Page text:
Without this understanding, it has become difficult to reduce the water footprint. It is essential to reduce the water footprint because of depleting freshwater. We have seen that many countries, even those in high water zones, are increasingly facing water crises. Cape Town in South Africa has already exhausted its water resources.

Most states and communities are facing issues of water scarcity, sustainability, sanitation, and accessibility.

Nations work towards securing food, energy, water, and other essential things necessary for improving the living condition of its citizens. In the modern world, most countries rely on export and import of goods and services.

States can opt to produce products and services within their border, but this would put a significant burden on its resources. A country may import and export some of its goods and services. This way, it would be able to maintain its resources, particularly water resources, in a sustainable manner.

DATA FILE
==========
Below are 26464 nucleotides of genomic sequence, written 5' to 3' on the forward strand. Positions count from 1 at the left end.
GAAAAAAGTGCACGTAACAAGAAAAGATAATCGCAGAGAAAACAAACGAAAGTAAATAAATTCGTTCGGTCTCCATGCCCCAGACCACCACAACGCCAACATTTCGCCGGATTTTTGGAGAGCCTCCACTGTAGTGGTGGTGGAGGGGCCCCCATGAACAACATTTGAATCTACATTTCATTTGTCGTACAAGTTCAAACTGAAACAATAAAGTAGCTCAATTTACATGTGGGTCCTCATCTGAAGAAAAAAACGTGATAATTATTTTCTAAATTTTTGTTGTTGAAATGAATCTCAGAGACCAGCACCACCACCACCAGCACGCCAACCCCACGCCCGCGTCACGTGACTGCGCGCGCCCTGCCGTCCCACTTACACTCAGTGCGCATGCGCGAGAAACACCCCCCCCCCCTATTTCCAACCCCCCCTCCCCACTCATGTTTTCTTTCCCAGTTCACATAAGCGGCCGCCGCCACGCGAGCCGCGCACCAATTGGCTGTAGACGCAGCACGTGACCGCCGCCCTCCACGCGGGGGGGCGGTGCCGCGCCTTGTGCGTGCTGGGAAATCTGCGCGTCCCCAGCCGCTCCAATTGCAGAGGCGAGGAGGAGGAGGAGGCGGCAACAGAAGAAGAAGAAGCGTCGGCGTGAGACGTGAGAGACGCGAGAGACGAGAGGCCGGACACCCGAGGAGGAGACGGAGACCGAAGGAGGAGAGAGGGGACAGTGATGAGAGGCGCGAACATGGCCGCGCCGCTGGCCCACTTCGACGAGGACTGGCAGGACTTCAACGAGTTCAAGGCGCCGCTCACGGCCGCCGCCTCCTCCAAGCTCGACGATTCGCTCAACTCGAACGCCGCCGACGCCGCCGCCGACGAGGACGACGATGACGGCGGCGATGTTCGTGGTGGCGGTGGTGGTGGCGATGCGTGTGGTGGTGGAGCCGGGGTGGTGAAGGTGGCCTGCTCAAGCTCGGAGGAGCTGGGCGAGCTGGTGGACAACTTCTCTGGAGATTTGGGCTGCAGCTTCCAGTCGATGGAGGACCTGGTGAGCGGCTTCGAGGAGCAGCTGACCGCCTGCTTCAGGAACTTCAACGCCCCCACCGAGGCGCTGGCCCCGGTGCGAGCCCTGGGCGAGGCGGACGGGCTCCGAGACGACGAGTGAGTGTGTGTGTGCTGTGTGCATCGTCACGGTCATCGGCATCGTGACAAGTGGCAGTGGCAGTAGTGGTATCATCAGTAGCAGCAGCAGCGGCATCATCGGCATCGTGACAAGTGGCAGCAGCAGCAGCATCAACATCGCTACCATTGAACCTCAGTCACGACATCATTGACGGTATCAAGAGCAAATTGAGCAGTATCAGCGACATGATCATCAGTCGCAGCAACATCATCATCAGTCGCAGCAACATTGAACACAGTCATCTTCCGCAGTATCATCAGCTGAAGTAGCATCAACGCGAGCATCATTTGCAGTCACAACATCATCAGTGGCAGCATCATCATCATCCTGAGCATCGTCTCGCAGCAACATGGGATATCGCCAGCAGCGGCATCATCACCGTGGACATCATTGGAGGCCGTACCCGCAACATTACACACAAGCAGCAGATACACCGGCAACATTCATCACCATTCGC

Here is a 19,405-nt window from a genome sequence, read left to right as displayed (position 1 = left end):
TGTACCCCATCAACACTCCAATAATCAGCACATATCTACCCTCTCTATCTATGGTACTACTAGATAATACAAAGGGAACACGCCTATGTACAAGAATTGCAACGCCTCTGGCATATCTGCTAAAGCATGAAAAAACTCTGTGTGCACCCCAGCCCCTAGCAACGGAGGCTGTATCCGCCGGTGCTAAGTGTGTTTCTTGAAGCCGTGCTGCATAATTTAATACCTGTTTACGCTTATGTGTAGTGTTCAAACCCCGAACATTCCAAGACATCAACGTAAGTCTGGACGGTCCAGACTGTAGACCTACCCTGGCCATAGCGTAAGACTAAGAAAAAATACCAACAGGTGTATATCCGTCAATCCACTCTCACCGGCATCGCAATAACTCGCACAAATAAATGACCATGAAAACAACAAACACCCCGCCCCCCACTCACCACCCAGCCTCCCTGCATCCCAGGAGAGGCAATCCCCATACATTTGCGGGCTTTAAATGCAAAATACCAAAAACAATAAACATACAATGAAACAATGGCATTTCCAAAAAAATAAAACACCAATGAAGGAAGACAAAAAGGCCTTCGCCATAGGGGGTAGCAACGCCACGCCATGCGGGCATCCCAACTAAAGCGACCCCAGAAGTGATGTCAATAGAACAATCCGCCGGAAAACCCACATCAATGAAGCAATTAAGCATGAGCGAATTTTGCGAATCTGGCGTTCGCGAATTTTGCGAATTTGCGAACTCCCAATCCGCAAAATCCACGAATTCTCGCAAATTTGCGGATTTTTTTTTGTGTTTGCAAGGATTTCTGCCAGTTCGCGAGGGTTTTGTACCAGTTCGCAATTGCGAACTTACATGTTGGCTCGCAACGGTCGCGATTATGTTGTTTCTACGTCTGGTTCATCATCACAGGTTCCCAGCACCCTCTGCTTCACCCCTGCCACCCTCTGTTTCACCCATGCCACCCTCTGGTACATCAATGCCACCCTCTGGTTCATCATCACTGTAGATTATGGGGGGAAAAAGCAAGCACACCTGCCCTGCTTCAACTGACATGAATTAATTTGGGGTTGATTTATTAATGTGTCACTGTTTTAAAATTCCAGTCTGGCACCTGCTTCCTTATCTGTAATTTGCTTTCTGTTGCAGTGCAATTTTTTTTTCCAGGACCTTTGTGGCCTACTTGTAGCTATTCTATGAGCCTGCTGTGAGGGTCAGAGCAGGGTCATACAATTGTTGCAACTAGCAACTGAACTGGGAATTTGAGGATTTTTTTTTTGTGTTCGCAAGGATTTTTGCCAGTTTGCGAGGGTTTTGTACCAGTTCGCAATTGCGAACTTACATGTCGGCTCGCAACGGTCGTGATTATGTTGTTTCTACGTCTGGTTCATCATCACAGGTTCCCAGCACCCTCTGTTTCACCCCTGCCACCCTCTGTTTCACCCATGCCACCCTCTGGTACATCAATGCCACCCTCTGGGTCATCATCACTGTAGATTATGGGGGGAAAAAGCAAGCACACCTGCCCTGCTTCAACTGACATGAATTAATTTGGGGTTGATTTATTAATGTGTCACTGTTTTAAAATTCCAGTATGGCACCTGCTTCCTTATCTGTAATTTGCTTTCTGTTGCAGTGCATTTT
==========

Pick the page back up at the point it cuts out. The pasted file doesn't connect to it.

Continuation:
Water scarce countries can import virtual water through importing water-intensive products. It would relieve pressure on domestic water resources. This is true for Mediterranean countries, the Middle East, and Mexico as these countries have water scarcity. Major exporters of virtual water are the USA, China, India, Brazil, Argentina, Canada, Australia, Indonesia, France, etc. Major importers of virtual water are Japan, Germany, the UK, the USA, China, North Africa, the Middle East, etc.